When I started the course I really wanted to be a concept artist as a job, and that’s still a position that is very fascinating to me now that my understanding of what a concept artist actually does is more accurate. I am not really sure what I want to specialise in at all but I’ll just keep doing the things I like to do and see what happens I suppose.
So even if I am not a paid concept artist, I should do concepting for my own work and uni work. A concept is an abstract notion or idea, and putting that on paper to visualise for others is what concepting is. Writing out an idea for yourself is well and good, but words can have many different meanings to different people and as such an idea communicated in words will look completely different in different people’s heads. So the clearest way to communicate an idea is with images, and that’s why being able to draw is a valuable tool.
Here are some things I think are important for concepting and planning:
- Always have a brief:
For the coursework there is usually a brief to work towards and requirements to meet, but if a brief is open or I’m setting a project for myself, I should sit down and plan what it is I am going to design and what technical and artistic goals it is I want to meet.
- Do research (but don't go fuckin mad):
I should explore my subject matter, look for references and read up on things. It might let me discover ideas and solutions that I wouldn’t have come up with if I’d just started working from what I know. Collecting good reference is also important because the human brain does not store all the details that I need to visualise something convincingly; the human brain stores visual information in simplified icons and it’ll be those preconceived icons we’ll draw from when we just work from our head.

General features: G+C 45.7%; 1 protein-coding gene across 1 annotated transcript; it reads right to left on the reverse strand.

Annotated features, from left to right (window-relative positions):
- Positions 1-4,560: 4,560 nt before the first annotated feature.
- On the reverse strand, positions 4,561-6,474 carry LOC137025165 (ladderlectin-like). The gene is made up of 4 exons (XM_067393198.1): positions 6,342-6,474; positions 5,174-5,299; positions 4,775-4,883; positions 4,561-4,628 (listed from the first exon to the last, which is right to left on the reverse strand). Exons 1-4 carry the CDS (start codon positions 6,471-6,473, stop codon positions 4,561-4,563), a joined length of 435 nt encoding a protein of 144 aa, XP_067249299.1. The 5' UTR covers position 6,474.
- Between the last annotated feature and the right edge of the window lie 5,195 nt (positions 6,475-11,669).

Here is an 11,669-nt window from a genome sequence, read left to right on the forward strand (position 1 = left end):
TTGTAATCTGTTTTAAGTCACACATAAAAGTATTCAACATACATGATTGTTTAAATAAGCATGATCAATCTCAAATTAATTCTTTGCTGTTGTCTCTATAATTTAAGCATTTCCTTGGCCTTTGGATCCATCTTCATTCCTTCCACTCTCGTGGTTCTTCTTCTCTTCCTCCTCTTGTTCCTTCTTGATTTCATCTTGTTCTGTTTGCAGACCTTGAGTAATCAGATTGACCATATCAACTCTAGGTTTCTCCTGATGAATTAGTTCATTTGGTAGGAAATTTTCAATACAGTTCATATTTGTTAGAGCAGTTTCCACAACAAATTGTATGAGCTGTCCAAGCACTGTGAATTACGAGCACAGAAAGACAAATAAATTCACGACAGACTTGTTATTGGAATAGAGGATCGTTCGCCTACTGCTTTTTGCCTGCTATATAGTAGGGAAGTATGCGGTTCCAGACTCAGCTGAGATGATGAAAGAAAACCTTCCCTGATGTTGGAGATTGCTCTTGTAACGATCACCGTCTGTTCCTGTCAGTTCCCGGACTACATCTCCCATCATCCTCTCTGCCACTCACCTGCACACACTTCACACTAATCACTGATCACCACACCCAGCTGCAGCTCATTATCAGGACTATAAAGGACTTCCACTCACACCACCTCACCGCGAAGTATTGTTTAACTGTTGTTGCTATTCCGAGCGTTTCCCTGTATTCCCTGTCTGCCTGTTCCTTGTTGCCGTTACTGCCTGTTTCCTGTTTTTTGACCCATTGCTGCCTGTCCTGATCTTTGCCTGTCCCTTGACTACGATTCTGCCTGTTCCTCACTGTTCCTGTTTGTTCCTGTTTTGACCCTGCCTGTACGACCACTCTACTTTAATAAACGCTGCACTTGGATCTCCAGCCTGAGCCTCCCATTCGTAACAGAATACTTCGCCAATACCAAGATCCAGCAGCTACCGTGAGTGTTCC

I find putting together moodboards and printing them out and hanging them around my workspace really works for me. And then I like to decorate my walls with old moodboards. On the other hand I really just need to stop myself from doing research sometimes, or I wouldn't get much work done.
- Start out quick and small:
If the composition doesn’t read well as a greyscale sketch the size of a postage stamp it won’t work as an A1 full colour digipaint shiny poster either. Instead of wating time on solutions that won’t really work, I should do all my early concepting and explorations on media that I can work with quickly so that I can discard solutions that are poor and still not loose much time. For a potential employer, my time is their money so the less time I spend on a crappy sketch that won’t lead anywhere, the better.
- Be critical of your work:
As I progress trough a project, I should set aside time to stop and think about what I am doing, and evaluate myself and my work. Maybe ask others to take a look at it and ask what they think, too. I am not very good at evaluating myself, usually that lapses into self-loathing frustration so that's something I need to work on.
- Build on the foundations:
- Build on the foundations:
Artforms have a basic set of foundations of which they are built upon. For drawing, these are the five Ps; Proportion, Placement, Perspective, Planes and Patterns, and the five Cs; Conception, Construction, Contour, Character and Consistency. I’ll need all of these to create a convincing and believeable image.
So that's nice.
Oh yeah and also I drew a fairy-princess-dragon-elf with spiky panties for you, she is very saucy